Madeline shot a stony glare at her brother who soon retreated to his seat with a snort. Looking out the window, the tantalizing sight of Wakeford laid out before him.

Wakeford, even if it was a "Podunk town in the middle of nowhere," was nonetheless picturesque. A tall mountain cast a long shadow on the town while an old coal mine perched like a bird at the summit. A little way to the right of the summit was an immaculate and ritzy-looking hotel, with the sign "Mount Jackson Hotel" in large flashing lights atop the roof. The downtown business section was lined with mom-and-pop stores and small hole-in-the-wall retailers along a single main road. Further in the distance and closer to the mountain, Martin saw small shacks and cottages scattered amongst the trees, marked by thin trails of smoke from chimney drafts. It reminded him of a classic Christmas card. To Martin's eyes, it teemed with possibilities for new stories and interesting locales. For Madeline, she was more content to continue texting.

"Marty," their grandfather remarked, "I think you'll like the restaurant here in town. Plus, there's someone here who's been dyin' to meet ya."

"You mean one of your friends?"

"Nah, more like…an admirer, you could say," he corrected, waggling his shaggy eyebrows.

"You mean someone who follows my YouTube channel?" Madeline snickered.

"Yeah, wouldn't surprise me if one of your 15 subscribers lived here. Dork."

"Piss off, would you Maddie?"

"Make me!"

"Easy, Maddie," their grandfather warned. "There's no need for that. I won't be havin' you kids squabble like fools the whole summer, y'hear?"


The truck pulled up to a parking meter outside a neon sign reading BILLY'S BURGERS AND SHAKES. Signaling this was their destination, all disembarked and went inside.

The diner in town was rather quaint, evoking a sense of nostalgia the instant the trio walked in. A checkerboard floor, red leather seats, and a large vinyl jukebox reminded both Madeline and Martin of a scene from a 1950s-era movie. Even the uniforms of the staff were reminiscent of cast members of American Graffiti.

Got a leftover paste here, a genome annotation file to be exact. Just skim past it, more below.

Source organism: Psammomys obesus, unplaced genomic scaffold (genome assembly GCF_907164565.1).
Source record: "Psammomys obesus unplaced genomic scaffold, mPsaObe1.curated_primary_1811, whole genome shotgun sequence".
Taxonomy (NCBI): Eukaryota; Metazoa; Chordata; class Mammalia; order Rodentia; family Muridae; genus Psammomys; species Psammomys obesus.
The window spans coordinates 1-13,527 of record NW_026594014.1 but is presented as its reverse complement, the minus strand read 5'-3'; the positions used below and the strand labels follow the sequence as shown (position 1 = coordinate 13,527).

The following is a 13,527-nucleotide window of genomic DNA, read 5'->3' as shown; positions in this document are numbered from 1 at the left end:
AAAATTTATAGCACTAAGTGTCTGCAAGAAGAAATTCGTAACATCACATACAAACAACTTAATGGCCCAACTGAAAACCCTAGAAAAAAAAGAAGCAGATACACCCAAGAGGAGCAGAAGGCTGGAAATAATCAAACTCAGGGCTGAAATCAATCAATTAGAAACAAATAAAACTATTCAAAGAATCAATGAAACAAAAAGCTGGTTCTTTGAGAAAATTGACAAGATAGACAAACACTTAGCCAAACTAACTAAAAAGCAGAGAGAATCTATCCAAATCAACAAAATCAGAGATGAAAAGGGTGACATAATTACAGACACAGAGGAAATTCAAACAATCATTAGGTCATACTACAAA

Waiting at the front desk as people were ushered in was a young girl around Martin's age. Her curly, dark brown hair was held up in the back by a gold hairclip while bright blue eyes lit up under the fluorescent lighting. A touch of rouge tried (but failed) to hide the freckles on her cheeks while her red lipstick complemented her matching ruby uniform. She smiled with a sense of knowing as Steven approached the desk.

"Oh, hey, Mr. Chalmers. How've you been lately?"

"Just fine, Julia. You got a booth for three open anywhere?"

"Sure do. Follow me."

Martin was lost in the sounds and sights of the diner as the waitress, Julia, ushered them in. Madeline could only express some agitation at the saccharinely sweet chords of the Chordettes' "Mr. Sandman."

"50s-style diners still exist? I thought they went out of fashion..."

"I'm kind of surprised myself," Martin admitted. "I was expecting to be down."

"You can thank my pops for that," Julia quipped cheerfully. "The inheritance he left for me was just enough to keep this diner kicking. I even gave it a face lift, as you can tell."

"Wait, you own this place?" Madeline asked, shocked. "How old are you again?" Julia only laughed.

"Hey, now, didn't your parents ever teach you not to ask a lady her age?"

In a quieter corner of the diner, the trio found their booth and sat down. As she handed out menus, the perky waitress introduced herself.

"My name's Julia Farnsworth. I'll be serving you today. So, Mr. Chalmers, who are the newcomers?"

"Oh, just my grandkids. They're stayin' with me for the summer."

"Really? That's just swell! I finally get to meet the legendary twins." Madeline and Martin exchanged confused glances.

"Wait, you know about us?" Martin asked.

"Sometimes it's hard to get him to talk about anything else!" Julia chuckled. "He especially has a lot to say about you, Martin." She leaned in with an almost devious grin. "Or should I call you…the Shadow Hunter?"

At the drop of that moniker, Martin's brown eyes lit up. He had another fan in this town, and never even realized it? Why didn't his grandfather say anything before?

"You've seen my videos?!"

"Plenty of them since your debut. My favorites are the Rock Creek Park and the Old Stone House ones. Those were cool. Oh, and your latest one about the Hay-Adams Hotel was great, too!"

"Oh, not those episodes!" Martin cringed a little. "My hair wasn't done right, and a crappy camera to deal with too. I must've looked ridiculous."

"On the contrary, you looked mighty professional to me."